When Julie Peterson decided to have a baby on her own two years ago, she picked a tall, blond, blue-eyed Danish engineer as a sperm donor to match her own Scandinavian heritage. But when she went back to the sperm bank to use the same donor to have another child, she was stunned to discover that the federal government had made it impossible.
"I just cried," said Peterson, 43, who lives in North Carolina. "I was in complete shock. I hadn't thought about anything but having another baby with this donor. It was just so surprising and bewildering." [...]
Now, as the remaining vials of Nordic semen frozen in U.S. sperm banks are running out, a small but desperate number of would-be parents are frantic. Peterson has flown repeatedly to Denmark, and went again this week, to try to get pregnant with sperm from the same donor. Others are going to Canada or Mexico, or haggling with other American women who have leftover vials. [...]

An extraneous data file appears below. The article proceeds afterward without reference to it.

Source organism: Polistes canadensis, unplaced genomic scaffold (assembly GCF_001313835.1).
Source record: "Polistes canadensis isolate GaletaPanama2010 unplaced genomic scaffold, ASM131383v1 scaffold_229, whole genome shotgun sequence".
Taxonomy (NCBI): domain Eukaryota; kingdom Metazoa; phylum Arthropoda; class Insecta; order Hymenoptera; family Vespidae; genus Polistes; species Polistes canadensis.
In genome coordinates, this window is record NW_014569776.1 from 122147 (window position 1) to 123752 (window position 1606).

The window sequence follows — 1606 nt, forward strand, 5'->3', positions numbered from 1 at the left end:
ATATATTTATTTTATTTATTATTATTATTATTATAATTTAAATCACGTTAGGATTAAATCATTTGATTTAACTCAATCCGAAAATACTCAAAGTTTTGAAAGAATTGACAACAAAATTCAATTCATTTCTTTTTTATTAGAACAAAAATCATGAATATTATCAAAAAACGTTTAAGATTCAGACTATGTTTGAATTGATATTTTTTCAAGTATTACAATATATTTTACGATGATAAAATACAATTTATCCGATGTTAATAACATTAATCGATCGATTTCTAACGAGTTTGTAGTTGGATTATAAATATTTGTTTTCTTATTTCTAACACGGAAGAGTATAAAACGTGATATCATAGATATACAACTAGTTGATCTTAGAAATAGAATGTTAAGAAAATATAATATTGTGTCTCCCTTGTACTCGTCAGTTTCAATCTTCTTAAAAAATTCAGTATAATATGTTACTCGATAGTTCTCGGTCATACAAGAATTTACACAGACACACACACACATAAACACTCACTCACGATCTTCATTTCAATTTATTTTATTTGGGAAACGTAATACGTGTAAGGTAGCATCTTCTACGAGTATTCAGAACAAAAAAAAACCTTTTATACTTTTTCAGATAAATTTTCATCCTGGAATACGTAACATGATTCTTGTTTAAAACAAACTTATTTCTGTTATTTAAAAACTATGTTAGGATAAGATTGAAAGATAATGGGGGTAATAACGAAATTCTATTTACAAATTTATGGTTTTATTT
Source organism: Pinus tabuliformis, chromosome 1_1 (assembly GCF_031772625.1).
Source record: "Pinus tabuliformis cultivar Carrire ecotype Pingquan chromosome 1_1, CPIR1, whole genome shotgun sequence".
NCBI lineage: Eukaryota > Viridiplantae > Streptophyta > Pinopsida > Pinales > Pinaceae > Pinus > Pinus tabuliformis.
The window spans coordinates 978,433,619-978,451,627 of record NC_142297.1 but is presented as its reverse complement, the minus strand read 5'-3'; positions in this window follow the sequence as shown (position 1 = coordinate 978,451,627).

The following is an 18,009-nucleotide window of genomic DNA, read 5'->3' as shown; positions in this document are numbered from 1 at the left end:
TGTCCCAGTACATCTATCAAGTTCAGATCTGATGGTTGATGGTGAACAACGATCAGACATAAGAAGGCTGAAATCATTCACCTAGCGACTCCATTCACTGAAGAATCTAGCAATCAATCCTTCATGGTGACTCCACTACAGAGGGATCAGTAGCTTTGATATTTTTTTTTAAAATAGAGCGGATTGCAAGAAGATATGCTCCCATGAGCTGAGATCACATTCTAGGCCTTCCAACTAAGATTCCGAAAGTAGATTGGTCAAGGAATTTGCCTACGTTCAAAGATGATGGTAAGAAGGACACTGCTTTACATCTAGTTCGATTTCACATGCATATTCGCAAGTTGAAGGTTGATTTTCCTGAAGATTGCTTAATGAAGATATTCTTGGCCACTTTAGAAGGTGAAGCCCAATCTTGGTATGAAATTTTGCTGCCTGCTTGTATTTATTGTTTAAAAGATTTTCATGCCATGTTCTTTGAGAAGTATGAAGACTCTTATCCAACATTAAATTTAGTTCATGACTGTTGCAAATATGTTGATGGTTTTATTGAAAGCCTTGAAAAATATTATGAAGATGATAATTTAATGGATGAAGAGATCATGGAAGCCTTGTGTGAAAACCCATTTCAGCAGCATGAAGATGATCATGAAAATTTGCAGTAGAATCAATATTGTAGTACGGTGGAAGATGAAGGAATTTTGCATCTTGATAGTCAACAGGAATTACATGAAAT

"The demand was huge," said Peter Bower of Nordic Cryobank of Copenhagen, which had supplied California Cryobank. "In addition to being tall and well educated, their motivations for donation are quite sincere -- they want to help childless couples. They tended to sell out very fast."
With California Cryobank's and Cryos's supplies virtually depleted, Nordic Cryobank filed a petition in June asking the Food and Drug Administration to lift the restrictions. [...]
"I'm Swedish-Norwegian and really wanted to have a gene pool that was similar to my own," Peterson said. "I wanted a baby that looked like me and wanted to share my heritage with my baby. Now I have a beautiful Viking baby, which is what I wanted. I was hoping to give her a full sibling."
After Peterson found out she could not get more sperm from the same donor from Cryos, she flew twice to Copenhagen to be inseminated with sperm from the donor. She did not get pregnant on the first try, and a pregnancy from the second one ended in miscarriage. Peterson, a chiropractor, thinks this week's attempt will be her last.
"It's a huge commitment both financially and with my time. I have to close my practice and go to a totally different country. But I'm committed to having my daughter have the same father if I can. But I don't know how many times I can do this if a baby doesn't come with this one."
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